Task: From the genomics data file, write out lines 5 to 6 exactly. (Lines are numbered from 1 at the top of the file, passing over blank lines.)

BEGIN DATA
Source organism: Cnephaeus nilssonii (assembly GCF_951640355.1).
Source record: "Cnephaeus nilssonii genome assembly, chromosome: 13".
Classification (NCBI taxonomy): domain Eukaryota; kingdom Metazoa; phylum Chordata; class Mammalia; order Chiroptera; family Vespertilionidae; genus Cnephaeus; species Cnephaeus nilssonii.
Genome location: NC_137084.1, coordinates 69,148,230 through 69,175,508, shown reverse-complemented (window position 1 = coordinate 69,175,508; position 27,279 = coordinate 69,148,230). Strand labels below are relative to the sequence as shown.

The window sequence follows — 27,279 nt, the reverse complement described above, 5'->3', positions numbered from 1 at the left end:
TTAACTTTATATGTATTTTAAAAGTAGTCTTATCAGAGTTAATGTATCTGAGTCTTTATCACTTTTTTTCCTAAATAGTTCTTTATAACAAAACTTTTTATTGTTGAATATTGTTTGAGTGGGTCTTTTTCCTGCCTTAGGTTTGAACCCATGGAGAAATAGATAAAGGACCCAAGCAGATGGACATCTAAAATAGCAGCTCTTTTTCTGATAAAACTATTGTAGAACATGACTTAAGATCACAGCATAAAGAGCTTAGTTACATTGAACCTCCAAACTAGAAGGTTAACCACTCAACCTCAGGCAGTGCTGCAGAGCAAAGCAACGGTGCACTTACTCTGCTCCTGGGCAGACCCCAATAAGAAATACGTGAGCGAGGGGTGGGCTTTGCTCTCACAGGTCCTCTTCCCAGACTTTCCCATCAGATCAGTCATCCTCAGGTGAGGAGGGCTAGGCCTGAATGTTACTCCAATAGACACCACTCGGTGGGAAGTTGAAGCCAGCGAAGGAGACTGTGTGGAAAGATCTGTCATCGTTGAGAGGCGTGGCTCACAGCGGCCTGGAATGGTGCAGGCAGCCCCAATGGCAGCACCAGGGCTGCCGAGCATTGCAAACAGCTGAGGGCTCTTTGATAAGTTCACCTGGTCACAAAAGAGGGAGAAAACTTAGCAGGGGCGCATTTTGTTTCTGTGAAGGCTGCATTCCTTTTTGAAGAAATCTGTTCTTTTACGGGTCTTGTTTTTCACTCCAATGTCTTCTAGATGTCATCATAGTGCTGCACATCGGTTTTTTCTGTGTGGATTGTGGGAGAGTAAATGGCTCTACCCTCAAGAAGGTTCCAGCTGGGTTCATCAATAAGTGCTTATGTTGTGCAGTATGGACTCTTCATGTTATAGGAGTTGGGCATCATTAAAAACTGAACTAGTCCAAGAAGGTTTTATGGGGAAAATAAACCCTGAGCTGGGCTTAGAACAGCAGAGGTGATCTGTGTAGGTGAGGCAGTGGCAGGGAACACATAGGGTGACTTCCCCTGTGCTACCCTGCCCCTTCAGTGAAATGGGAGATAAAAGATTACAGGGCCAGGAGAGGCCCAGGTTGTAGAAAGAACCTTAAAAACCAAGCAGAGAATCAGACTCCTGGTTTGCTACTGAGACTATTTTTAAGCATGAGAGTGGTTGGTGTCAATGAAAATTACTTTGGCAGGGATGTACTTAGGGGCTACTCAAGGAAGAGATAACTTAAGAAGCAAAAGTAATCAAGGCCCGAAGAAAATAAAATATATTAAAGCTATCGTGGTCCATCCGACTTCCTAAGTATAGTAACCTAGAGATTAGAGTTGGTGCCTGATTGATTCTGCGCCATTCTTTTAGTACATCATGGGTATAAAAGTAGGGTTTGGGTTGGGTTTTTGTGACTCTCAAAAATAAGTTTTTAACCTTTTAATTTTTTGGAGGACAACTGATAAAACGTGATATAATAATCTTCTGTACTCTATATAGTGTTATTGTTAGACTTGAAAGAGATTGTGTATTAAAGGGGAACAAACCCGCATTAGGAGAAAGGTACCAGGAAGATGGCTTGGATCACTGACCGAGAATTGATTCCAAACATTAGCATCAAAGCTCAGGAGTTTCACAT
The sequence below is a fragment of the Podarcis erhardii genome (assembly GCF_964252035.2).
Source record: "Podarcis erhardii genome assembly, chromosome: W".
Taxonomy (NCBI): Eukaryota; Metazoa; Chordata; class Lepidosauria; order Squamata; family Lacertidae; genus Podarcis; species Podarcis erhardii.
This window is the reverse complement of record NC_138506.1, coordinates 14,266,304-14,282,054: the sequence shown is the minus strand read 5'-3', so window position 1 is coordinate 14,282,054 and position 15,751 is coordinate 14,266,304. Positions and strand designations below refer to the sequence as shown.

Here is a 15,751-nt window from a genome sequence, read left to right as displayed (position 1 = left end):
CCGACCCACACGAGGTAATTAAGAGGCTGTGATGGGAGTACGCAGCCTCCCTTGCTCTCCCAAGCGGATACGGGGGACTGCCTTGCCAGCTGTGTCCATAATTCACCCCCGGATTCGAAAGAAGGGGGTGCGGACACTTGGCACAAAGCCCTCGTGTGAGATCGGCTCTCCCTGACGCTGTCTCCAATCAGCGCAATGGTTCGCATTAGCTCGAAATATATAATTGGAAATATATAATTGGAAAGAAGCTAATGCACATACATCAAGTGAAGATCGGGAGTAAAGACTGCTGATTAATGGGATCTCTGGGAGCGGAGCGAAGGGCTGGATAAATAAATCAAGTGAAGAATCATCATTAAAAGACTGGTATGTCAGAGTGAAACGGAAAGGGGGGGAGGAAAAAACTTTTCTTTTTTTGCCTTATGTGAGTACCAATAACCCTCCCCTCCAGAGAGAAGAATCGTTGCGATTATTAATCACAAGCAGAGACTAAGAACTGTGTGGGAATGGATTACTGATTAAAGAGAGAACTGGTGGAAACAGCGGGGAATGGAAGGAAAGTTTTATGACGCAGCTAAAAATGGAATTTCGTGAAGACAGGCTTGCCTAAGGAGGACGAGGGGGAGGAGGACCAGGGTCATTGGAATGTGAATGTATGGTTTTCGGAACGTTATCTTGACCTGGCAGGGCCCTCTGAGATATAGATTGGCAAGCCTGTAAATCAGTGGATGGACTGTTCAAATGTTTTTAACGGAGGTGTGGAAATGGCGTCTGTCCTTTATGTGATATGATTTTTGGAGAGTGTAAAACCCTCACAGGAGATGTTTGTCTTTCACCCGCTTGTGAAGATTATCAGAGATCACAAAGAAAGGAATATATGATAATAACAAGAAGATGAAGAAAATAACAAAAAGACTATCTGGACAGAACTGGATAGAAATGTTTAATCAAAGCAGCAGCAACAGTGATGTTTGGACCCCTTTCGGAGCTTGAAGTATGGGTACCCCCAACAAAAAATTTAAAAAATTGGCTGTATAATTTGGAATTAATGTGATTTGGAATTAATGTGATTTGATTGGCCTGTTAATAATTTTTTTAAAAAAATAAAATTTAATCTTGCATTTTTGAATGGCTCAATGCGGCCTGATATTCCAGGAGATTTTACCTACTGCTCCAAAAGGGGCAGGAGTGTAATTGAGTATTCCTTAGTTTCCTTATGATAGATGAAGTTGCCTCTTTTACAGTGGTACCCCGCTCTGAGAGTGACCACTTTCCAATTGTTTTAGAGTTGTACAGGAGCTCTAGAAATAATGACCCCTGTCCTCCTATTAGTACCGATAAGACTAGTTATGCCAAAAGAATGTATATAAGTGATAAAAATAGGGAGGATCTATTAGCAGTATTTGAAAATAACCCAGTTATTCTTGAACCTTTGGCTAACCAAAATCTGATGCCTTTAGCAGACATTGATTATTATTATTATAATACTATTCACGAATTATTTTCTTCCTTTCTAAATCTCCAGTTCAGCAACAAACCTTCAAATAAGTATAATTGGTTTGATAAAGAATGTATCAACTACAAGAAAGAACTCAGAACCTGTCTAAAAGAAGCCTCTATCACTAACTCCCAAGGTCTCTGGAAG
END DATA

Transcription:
The window sequence follows — 27,279 nt, the reverse complement described above, 5'->3', positions numbered from 1 at the left end:
TTAACTTTATATGTATTTTAAAAGTAGTCTTATCAGAGTTAATGTATCTGAGTCTTTATCACTTTTTTTCCTAAATAGTTCTTTATAACAAAACTTTTTATTGTTGAATATTGTTTGAGTGGGTCTTTTTCCTGCCTTAGGTTTGAACCCATGGAGAAATAGATAAAGGACCCAAGCAGATGGACATCTAAAATAGCAGCTCTTTTTCTGATAAAACTATTGTAGAACATGACTTAAGATCACAGCATAAAGAGCTTAGTTACATTGAACCTCCAAACTAGAAGGTTAACCACTCAACCTCAGGCAGTGCTGCAGAGCAAAGCAACGGTGCACTTACTCTGCTCCTGGGCAGACCCCAATAAGAAATACGTGAGCGAGGGGTGGGCTTTGCTCTCACAGGTCCTCTTCCCAGACTTTCCCATCAGATCAGTCATCCTCAGGTGAGGAGGGCTAGGCCTGAATGTTACTCCAATAGACACCACTCGGTGGGAAGTTGAAGCCAGCGAAGGAGACTGTGTGGAAAGATCTGTCATCGTTGAGAGGCGTGGCTCACAGCGGCCTGGAATGGTGCAGGCAGCCCCAATGGCAGCACCAGGGCTGCCGAGCATTGCAAACAGCTGAGGGCTCTTTGATAAGTTCACCTGGTCACAAAAGAGGGAGAAAACTTAGCAGGGGCGCATTTTGTTTCTGTGAAGGCTGCATTCCTTTTTGAAGAAATCTGTTCTTTTACGGGTCTTGTTTTTCACTCCAATGTCTTCTAGATGTCATCATAGTGCTGCACATCGGTTTTTTCTGTGTGGATTGTGGGAGAGTAAATGGCTCTACCCTCAAGAAGGTTCCAGCTGGGTTCATCAATAAGTGCTTATGTTGTGCAGTATGGACTCTTCATGTTATAGGAGTTGGGCATCATTAAAAACTGAACTAGTCCAAGAAGGTTTTATGGGGAAAATAAACCCTGAGCTGGGCTTAGAACAGCAGAGGTGATCTGTGTAGGTGAGGCAGTGGCAGGGAACACATAGGGTGACTTCCCCTGTGCTACCCTGCCCCTTCAGTGAAATGGGAGATAAAAGATTACAGGGCCAGGAGAGGCCCAGGTTGTAGAAAGAACCTTAAAAACCAAGCAGAGAATCAGACTCCTGGTTTGCTACTGAGACTATTTTTAAGCATGAGAGTGGTTGGTGTCAATGAAAATTACTTTGGCAGGGATGTACTTAGGGGCTACTCAAGGAAGAGATAACTTAAGAAGCAAAAGTAATCAAGGCCCGAAGAAAATAAAATATATTAAAGCTATCGTGGTCCATCCGACTTCCTAAGTATAGTAACCTAGAGATTAGAGTTGGTGCCTGATTGATTCTGCGCCATTCTTTTAGTACATCATGGGTATAAAAGTAGGGTTTGGGTTGGGTTTTTGTGACTCTCAAAAATAAGTTTTTAACCTTTTAATTTTTTGGAGGACAACTGATAAAACGTGATATAATAATCTTCTGTACTCTATATAGTGTTATTGTTAGACTTGAAAGAGATTGTGTATTAAAGGGGAACAAACCCGCATTAGGAGAAAGGTACCAGGAAGATGGCTTGGATCACTGACCGAGAATTGATTCCAAACATTAGCATCAAAGCTCAGGAGTTTCACAT